Sannes' Win Total Projections: How Davante Adams Alters the Raiders' Outlook

The Green Bay Packers traded Davante Adams to the Las Vegas Raiders on Thursday night. How does it impact the 2022 outlook for both teams from a betting perspective?

Entering free agency, the Green Bay Packers were atop my power rankings. They were bringing back Aaron Rodgers, and their quality metrics last year came despite injuries at key positions.

Then Thursday happened.

The Packers had already been bumped from the top spot in the power rankings when the Tampa Bay Buccaneers traded for Shaq Mason. Now they've fallen even farther while the Las Vegas Raiders have become the biggest risers of the week.

Let's dig into both teams and see what this means for them in the betting markets.

A New Toy for Derek Carr

Prior to the Davante Adams trade, my priors on the Raiders were low. It was largely due to their pass-catching corps.

Safe to say that's no longer the case.

We saw a massive difference for Derek Carr last year before and after Henry Ruggs' release. Here are his splits in that time, as illustrated by numberFire's Net Expected Points (NEP). NEP is our expected-points metric with Passing NEP including deductions for expected points lost on plays such as sacks, incompletions, and interceptions. Success Rate is the percentage of drop backs that result in positive NEP.

Carr in 2021 Passing NEP/DB Success Rate
Before Ruggs' Release 0.28 51.6%
After Ruggs' Release 0.01 48.0%

It's worth noting that Darren Waller also missed time in the latter stretch, and he's obviously back for this year. But in the games Waller played without Ruggs, Carr's Passing NEP per drop back was actually even lower at -0.09. They just didn't have a field-stretcher, and it collapsed the offense.

Adams isn't a burner, so the Raiders could still use that speed element, but this is a massive upgrade in the portion of my model that gets the heaviest weight. It has elevated the Raiders from 22nd entering free agency to 17th now, the largest positional rise of any team in the league. It's still a distant fourth in the AFC West (the Denver Broncos are 10th), but it's an improvement.

As a result of the move, the Raiders' divisional odds have shortened to +500 at FanDuel Sportsbook, mostly at the expense of the Kansas City Chiefs (who lengthened to +135) and the Broncos (to +310). I still have the most interest in the Los Angeles Chargers at +260 but think I might be able to get a better price down the line. Regardless, this is a huge upgrade for the Raiders, and it means they will be on my radar once win totals are posted.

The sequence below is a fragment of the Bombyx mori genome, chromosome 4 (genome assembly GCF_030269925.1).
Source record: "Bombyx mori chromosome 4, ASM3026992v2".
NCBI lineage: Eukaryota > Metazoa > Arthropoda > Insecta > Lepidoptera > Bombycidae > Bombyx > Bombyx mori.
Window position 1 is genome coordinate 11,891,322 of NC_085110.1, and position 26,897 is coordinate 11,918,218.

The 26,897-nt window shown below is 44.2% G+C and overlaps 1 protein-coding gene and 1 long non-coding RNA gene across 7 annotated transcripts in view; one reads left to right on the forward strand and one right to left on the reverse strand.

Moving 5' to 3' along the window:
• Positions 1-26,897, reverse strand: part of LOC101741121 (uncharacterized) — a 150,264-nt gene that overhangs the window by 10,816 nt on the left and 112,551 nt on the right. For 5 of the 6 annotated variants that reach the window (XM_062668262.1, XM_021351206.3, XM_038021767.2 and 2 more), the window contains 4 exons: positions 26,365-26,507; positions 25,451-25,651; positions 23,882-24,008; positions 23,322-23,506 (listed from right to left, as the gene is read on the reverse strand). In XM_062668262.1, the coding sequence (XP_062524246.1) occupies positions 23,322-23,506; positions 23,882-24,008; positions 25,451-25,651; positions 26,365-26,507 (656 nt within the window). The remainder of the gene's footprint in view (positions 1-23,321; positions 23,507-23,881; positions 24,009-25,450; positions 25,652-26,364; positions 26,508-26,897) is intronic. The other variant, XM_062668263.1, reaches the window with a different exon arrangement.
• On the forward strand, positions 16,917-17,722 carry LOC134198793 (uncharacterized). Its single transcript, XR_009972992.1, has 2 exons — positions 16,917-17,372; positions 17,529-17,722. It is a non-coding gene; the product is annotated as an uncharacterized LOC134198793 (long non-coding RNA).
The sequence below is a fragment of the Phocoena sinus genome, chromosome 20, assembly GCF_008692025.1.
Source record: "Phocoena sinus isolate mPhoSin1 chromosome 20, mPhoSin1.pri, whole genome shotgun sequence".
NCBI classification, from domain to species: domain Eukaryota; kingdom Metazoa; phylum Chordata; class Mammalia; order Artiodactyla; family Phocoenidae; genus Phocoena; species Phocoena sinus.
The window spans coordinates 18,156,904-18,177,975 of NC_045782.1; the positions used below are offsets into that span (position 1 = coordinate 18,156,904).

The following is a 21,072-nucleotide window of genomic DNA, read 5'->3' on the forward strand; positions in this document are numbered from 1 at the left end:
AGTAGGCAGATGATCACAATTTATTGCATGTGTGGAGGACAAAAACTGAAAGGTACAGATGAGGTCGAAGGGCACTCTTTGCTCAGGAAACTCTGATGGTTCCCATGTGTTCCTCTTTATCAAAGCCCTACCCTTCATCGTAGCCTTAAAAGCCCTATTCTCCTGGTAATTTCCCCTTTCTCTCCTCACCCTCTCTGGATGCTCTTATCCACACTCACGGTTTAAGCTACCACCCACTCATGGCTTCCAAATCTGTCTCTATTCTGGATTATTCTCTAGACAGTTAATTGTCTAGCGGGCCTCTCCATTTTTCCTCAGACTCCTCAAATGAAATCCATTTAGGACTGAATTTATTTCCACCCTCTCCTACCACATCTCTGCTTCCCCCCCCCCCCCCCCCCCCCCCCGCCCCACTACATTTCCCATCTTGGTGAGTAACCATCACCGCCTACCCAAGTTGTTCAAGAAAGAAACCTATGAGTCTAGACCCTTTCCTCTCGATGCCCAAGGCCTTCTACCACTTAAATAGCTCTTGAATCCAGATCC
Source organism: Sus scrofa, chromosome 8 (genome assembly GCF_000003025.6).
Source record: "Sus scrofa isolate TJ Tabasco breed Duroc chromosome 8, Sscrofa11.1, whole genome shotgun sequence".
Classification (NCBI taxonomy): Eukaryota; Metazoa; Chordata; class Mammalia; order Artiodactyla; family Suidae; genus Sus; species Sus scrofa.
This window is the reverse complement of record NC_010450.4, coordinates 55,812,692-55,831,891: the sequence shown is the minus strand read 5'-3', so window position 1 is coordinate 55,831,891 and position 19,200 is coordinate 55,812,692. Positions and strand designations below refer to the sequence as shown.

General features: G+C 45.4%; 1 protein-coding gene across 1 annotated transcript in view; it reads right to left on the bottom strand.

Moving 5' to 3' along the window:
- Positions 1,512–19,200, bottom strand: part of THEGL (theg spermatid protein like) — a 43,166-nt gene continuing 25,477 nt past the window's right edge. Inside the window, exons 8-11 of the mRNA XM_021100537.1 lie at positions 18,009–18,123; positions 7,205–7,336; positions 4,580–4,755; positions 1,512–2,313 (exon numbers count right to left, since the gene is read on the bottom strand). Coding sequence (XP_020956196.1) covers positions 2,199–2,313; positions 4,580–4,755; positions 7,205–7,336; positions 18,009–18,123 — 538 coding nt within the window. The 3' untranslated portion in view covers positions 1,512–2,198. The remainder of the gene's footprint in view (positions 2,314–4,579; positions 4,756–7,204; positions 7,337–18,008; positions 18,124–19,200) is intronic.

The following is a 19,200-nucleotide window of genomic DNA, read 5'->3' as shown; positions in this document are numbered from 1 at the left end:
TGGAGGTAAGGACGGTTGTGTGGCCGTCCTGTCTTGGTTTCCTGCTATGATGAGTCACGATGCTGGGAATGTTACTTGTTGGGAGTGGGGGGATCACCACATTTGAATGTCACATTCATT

How Far Did the Packers Fall?

So, we know the Packers are no longer in first, as that's now the Bucs. But just how far did they tumble?

Not all that far, and they're still firmly in that upper echelon. I've got the Packers fourth now, trailing the Bucs, Chiefs, and Buffalo Bills. There's a non-negligible gap between them and the Bills (they're actually closer to the fifth-place Chargers), but it's still a good team.

That's also a gap they could partly erase if they were to add a receiver elsewhere. Still, it's a legitimate hit.

I do think this downgrade is being properly reflected in the betting markets. The Bucs are +360 to win the NFC Championship while the Packers are +490, tied with the Los Angeles Rams (who are sixth in my power rankings).

The one potential area with lingering value is in the NFC North odds. The Packers are now -195 to win (66.1% implied), and I could see that being a value. No other NFC North team is in the top 10 of the power rankings, and both the Detroit Lions and Chicago Bears are 25th or lower. So, the Packers may be undervalued there. Whether it's enough to justify locking up bankroll for 10 months is the bigger question there.

Other Notes From Free Agency

Plenty of other stuff has happened since our last update, so let's blitz through some notes on other teams from the past few days of free agency.

Right now, the biggest faller due to free agency is the Dallas Cowboys. They were sixth for me even after the Amari Cooper trade. But with Randy Gregory's departure and La'el Collins' release, they've slid down to 11th. It's possible I had them too high to begin with, but I assumed they'd find a way to retain more of their talent. Even Cedrick Wilson left, and I had assumed he'd be back.

Sitting 11th is still not bad. But, it's clear the Cowboys have some impactful holes to fill. They're inching closer to the Philadelphia Eagles, who sit 16th for me, so the NFC East is tightening.

Adding Allen Robinson has pushed the Rams back up to sixth, part of a ping-pong effort over the past week. They started in 5th, fell as far as 10th once Von Miller signed elsewhere, and wound up back in 6th now. I had dinged their passing efficiency with Robert Woods and Odell Beckham coming off ACL tears (and Beckham a free agent), so adding in a dependable pass-catcher aided them quite a bit.

Finally, the New England Patriots' approach to the offseason has been odd, to say the least. They've made a bunch of moves that have seemingly been intended to cut costs, and it means they'll likely have new starters at both guard spots and right tackle, in addition to a new offensive play-caller. Maybe they're shedding salary to bulk up elsewhere. But for now, I've got the Patriots down to 15th after they opened in 12th.